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Title:
SWITCHING DEVICE
Document Type and Number:
WIPO Patent Application WO/2013/014634
Kind Code:
A1
Abstract:
An acceleration responsive switching device formed as a micro- electromechanical systems (MEMS) device in which components are deposited and etched on and or above a substrate, comprising: a proof mass module comprising: at least one proof mass made of metal; at least three resilient suspending members made of metal, for suspending the proof mass; a lingule made of metal, connected to the proof mass; at least two contact pads to which at least one of the three resilient suspending members is permanently attached thereby allowing current to flow from the at least two pads to the proof mass module; and at least one additional contact pad, which is set against the lingule.

Inventors:
KOGUT, Lior (16 Sayfan St, Haifa, Haifa, 34791, IL)
OHANA, Avihay (14/3 Burla St, Haifa, Haifa, 32811, IL)
NEPOMNYASHCHY, Boris (28 Ha-Irusim, Nesher, Haifa, 36843, IL)
PERNAT, Nir (9 Inbar St, Zichron Yaakov, Zichron Yaakov, 30900, IL)
Application Number:
IB2012/053808
Publication Date:
January 31, 2013
Filing Date:
July 26, 2012
Export Citation:
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Assignee:
RAFAEL - ADVANCED DEFENSE SYSTEMS LTD. (P.O.Box 2250, Haifa, Haifa, 31021, IL)
KOGUT, Lior (16 Sayfan St, Haifa, Haifa, 34791, IL)
OHANA, Avihay (14/3 Burla St, Haifa, Haifa, 32811, IL)
NEPOMNYASHCHY, Boris (28 Ha-Irusim, Nesher, Haifa, 36843, IL)
PERNAT, Nir (9 Inbar St, Zichron Yaakov, Zichron Yaakov, 30900, IL)
International Classes:
G01P15/00
Foreign References:
US7267005B1
US20040219340A1
US20030200804A1
US20080190174A1
US5396797A
US6301965B1
US20020066317A1
US6067858A
US20030061878A1
Attorney, Agent or Firm:
TSIVION, Yoram et al. (Hatochen 2, Casarea, 3148 Casarea, IL)
Download PDF:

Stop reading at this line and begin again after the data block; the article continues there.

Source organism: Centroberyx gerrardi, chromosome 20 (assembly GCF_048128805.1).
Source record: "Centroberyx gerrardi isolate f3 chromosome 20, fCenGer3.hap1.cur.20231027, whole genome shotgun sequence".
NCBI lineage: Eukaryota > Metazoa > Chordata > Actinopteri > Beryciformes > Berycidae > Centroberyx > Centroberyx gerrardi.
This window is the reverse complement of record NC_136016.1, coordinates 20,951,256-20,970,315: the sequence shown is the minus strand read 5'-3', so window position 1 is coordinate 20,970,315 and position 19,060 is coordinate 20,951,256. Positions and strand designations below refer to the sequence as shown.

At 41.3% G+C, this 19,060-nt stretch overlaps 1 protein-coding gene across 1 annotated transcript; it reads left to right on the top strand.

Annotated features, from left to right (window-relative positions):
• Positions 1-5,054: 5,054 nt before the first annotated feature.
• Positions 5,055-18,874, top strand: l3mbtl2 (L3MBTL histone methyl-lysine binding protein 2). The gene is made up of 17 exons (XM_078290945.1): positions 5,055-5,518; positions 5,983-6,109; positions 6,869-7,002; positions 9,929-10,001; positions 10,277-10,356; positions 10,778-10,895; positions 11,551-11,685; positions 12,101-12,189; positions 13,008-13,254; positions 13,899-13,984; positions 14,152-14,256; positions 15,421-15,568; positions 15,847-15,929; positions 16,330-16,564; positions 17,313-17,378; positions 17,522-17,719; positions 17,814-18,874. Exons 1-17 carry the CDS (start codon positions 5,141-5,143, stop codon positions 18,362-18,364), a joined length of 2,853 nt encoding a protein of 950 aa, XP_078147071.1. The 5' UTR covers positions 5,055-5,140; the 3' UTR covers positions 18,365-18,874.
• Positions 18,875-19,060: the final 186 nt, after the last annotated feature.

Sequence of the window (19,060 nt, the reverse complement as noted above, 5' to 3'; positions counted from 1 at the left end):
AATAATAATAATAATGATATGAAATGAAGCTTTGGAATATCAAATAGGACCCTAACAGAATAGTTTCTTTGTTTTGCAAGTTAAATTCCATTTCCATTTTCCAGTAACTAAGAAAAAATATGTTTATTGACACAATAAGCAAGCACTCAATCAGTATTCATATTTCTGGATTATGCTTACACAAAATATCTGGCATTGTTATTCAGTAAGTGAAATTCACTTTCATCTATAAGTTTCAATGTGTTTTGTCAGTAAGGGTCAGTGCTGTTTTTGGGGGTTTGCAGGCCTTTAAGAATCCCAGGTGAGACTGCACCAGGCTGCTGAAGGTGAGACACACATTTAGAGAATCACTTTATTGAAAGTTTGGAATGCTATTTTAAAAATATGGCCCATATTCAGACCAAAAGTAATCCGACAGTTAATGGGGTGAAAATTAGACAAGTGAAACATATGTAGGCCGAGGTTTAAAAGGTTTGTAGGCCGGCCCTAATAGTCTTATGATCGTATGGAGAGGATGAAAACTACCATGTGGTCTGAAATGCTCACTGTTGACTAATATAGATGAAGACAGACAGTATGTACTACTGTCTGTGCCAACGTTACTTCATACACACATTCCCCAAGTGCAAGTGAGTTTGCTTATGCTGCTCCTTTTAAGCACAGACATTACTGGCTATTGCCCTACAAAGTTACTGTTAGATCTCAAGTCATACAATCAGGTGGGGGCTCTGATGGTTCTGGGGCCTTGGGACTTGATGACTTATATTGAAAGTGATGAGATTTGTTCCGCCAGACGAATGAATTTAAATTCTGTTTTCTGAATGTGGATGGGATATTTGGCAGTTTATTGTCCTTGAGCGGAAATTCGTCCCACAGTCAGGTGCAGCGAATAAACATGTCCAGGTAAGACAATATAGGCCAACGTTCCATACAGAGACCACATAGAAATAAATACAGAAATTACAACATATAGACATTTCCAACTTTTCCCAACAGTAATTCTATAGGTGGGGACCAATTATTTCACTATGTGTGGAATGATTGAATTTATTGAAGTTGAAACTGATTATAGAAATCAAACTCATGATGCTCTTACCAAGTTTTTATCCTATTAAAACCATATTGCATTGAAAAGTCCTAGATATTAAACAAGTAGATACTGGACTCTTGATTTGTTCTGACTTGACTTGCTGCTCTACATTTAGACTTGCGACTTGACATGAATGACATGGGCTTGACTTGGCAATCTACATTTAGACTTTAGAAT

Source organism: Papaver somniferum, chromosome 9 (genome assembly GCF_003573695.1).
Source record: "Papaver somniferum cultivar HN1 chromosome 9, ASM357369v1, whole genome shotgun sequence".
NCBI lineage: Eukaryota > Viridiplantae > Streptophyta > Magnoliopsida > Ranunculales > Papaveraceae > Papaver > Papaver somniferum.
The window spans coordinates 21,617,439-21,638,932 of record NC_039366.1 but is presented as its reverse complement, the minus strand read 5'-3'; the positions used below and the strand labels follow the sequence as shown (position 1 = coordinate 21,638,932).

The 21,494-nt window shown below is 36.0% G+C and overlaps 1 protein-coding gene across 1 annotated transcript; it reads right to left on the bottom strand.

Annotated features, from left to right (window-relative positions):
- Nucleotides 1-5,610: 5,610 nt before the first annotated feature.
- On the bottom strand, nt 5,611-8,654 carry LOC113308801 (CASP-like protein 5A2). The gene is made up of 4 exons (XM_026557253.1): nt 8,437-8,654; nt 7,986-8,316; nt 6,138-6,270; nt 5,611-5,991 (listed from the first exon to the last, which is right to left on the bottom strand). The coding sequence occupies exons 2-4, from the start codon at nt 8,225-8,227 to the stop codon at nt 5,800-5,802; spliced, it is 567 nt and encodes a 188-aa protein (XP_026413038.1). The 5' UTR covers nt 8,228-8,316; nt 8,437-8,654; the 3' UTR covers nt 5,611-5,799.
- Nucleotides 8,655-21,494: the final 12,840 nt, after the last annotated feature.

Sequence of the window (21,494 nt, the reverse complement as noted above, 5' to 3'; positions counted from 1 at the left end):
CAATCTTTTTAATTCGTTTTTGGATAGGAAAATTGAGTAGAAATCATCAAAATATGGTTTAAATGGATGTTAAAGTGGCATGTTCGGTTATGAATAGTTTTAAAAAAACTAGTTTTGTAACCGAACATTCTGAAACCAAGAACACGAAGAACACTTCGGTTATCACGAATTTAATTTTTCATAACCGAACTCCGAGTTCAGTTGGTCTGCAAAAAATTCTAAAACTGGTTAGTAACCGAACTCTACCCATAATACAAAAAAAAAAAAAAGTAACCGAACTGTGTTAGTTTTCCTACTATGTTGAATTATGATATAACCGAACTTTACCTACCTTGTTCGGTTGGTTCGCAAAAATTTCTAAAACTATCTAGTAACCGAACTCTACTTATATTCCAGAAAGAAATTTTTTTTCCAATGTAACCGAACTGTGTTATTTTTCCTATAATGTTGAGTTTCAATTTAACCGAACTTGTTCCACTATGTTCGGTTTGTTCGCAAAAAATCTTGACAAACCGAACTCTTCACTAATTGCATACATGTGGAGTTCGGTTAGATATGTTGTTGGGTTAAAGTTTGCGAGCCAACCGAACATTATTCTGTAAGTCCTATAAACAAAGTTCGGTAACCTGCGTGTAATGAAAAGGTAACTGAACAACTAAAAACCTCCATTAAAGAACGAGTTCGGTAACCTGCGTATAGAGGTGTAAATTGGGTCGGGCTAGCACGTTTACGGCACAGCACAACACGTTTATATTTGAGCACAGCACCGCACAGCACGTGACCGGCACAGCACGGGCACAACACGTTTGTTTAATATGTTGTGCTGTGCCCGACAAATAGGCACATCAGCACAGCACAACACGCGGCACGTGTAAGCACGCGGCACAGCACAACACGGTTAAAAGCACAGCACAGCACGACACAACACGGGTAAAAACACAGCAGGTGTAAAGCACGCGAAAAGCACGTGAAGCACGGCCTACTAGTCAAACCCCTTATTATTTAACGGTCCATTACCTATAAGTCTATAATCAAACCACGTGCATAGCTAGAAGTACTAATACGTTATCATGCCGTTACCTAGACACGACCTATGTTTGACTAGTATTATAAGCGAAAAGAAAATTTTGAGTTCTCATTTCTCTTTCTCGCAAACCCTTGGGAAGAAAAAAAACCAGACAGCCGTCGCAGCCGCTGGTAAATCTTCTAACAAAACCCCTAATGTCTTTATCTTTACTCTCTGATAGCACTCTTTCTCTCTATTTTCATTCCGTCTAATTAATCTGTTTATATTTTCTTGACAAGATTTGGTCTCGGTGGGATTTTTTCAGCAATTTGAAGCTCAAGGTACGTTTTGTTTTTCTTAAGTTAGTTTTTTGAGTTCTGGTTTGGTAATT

Claims:
CLAIMS

1 . An acceleration responsive switching device formed as a micro- electromechanical systems (MEMS) device in which components are deposited and etched on and or above a substrate, comprising:

a proof mass module comprising:

at least one proof mass made of metal;

at least three resilient suspending components made of metal, for suspending said proof mass;

a lingule made of metal, connected to said proof mass;

at least two contact pads to which at least one of said at least three resilient suspending components is permanently attached thereby allowing current to flow from the at least two pads to the proof mass module; and

at least one additional contact pad, which is set against said lingule.

2. The device as in claim 1 , wherein said at least three suspending members are arranged around said proof mass in a circularly symmetrical manner.

3. The device as in claim 1 , wherein the suspending members are arranged around said proof mass in an axially symmetrical manner.

4. The device as in claim 1 , further comprising two electrodes disposed above and beneath the proof mass, without forming contact with the proof mass, wherein the electrodes form an electric field across the proof mass. 5. The device as in claim 1 , wherein the device is encased in a casing sealed off using cold curing glue.

6. The device as in claim 5, wherein the cold curing glue is silicone glue. 7. The device as in claim 1 , further comprising at least two metal patches, functional as contact pads, which are subtended by an adhesive layer leaving an extended margin around the substrate.

8. The device as in claim 1 , wherein at least one of the suspending components is at least partially corrugated.

9. The device as in claim 1 , wherein the acceleration is deceleration.

Description:
SWITCHING DEVICE

CROSS-REFERENCE TO RELATED PATENT APPLICATIONS

This application claims priority from Israel patent application 214294, entitled "SURFACE MICRO-MACHINED SWITCHING DEVICE", filed on July 26, 201 1 the entire contents of which are incorporated herein by reference.

FIELD OF THE INVENTION

The present invention relates to a system for on/off switching of electric circuits, in particular such devices actuated by mechanical acceleration and which are required to demonstrate a certain degree of adaptability to varying ranges of acceleration/deceleration.

BACKGROUND OF THE INVENTION Surface micromachining is used for the production of micro- electromechanical systems (MEMS) devices. In surface micromachining, rather than bulk micromachining, the MEMs' substrate is made of materials such as silica, alumina, glass, silicon and others.

Impact switches make or break contact when a certain mechanical activation or vibration level exceeding a certain limit occurs. The present invention provides a way to manufacture such miniaturized devices that utilize surface micromachining techniques and can be so formed as to provide specific benefits.